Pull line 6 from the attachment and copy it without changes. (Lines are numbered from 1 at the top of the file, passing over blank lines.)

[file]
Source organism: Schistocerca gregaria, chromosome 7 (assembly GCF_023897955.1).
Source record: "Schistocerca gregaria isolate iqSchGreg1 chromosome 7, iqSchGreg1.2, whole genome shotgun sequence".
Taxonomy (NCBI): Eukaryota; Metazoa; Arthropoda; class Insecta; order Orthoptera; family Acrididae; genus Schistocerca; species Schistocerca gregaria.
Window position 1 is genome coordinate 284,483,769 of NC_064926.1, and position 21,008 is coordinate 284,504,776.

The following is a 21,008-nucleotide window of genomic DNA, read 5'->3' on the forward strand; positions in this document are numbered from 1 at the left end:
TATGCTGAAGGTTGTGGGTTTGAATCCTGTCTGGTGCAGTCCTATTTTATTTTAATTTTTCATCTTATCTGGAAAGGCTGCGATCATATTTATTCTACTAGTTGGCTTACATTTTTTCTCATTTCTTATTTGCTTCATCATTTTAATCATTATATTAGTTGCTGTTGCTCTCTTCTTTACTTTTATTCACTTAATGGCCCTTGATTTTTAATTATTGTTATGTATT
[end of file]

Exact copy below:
TATGCTGAAGGTTGTGGGTTTGAATCCTGTCTGGTGCAGTCCTATTTTATTTTAATTTTTCATCTTATCTGGAAAGGCTGCGATCATATTTATTCTACTAGTTGGCTTACATTTTTTCTCATTTCTTATTTGCTTCATCATTTTAATCATTATATTAGTTGCTGTTGCTCTCTTCTTTACTTTTATTCACTTAATGGCCCTTGATTTTTAATTATTGTTATGTATT